In South Africa, there is a significant gap between the amount of tax that is theoretically collectable from economically active persons and that which is actually collected (commonly known as the “tax gap”). Non-compliance by taxpayers is one of the main causes of the tax gap. It has been established that one of the main factors leading to non-compliance, is the attitudes and perceptions of people. Although the perceptions of previously disadvantaged groups in South Africa regarding taxation have been researched, this study extends prior research by investigating and comparing taxpayers’ perceptions amongst the four major South African population groups (that is, Black/African, Indian, Coloured and White). This is the main objective of this thesis. This study specifically aimed to determine South African taxpayers’ perceptions regarding general tax-related, tax evasion and tax compliance issues. A number of demographic, economic or other factors that might influence respondents’ perceptions regarding these issues were also investigated. The significance of this study is emphasised, in that it builds upon previous research, utilizing insights from several disciplines and various theoretical perspectives. The data for this study was collected from a sample of 260 South African taxpayers by meansof face-to-face interviews, based on a questionnaire, compiled from an extensive literature review. The scope of the study was limited as it focused only on natural taxpayers within the Tshwane metropolitan area (which includes Pretoria, the capital city of South Africa) in Gauteng, as the purpose was not to generalise conclusions to the entire South African population. A further limitation of the study was that it focused on natural persons only; corporate taxpayers were excluded. Future research could extend this study by verifying the findings in other areas, amongst other population groups and corporate taxpayers. This research concluded that tax compliance may depend upon several factors, other than deterrence, and that the perceptions of South African taxpayers are likely to be influenced by these factors. One of the main recommendations of the study is the need for comprehensive, widely based communication and education of taxpayers and potential taxpayers by the South African Revenue Services. Copyright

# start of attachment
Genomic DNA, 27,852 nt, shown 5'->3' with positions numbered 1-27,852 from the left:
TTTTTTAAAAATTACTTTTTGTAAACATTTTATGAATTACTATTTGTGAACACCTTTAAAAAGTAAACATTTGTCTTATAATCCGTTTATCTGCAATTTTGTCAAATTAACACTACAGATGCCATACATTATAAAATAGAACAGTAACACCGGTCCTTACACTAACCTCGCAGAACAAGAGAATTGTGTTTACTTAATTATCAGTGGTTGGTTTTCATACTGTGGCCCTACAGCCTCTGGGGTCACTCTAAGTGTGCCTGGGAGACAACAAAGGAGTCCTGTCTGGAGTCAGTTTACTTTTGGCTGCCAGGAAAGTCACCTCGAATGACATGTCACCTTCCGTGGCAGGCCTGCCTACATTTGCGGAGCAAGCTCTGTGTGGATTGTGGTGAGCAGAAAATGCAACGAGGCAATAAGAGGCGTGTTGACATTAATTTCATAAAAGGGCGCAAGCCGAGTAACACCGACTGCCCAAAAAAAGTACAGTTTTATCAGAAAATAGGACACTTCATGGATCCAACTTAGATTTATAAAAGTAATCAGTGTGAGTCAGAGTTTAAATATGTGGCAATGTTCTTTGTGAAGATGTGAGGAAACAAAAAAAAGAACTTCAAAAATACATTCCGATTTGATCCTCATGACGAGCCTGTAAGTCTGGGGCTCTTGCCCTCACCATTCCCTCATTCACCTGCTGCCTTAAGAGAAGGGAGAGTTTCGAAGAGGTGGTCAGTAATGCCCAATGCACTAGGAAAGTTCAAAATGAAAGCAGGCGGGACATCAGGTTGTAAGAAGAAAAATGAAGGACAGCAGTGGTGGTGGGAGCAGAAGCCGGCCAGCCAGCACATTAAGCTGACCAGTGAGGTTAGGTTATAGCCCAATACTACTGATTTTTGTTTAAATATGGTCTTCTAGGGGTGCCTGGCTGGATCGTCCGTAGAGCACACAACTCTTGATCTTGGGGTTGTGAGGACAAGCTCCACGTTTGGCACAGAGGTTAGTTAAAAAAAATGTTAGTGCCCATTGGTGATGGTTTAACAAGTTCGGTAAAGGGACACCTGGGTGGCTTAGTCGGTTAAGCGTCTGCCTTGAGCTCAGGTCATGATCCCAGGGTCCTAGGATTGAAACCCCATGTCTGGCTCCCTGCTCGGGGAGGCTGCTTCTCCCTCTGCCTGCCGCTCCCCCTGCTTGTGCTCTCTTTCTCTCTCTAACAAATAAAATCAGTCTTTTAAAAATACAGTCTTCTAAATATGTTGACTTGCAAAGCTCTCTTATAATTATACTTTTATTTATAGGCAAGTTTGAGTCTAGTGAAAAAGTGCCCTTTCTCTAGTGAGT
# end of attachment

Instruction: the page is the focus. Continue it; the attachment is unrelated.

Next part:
Thesis (DCom (Accounting Sciences))--University of Pretoria, 2008.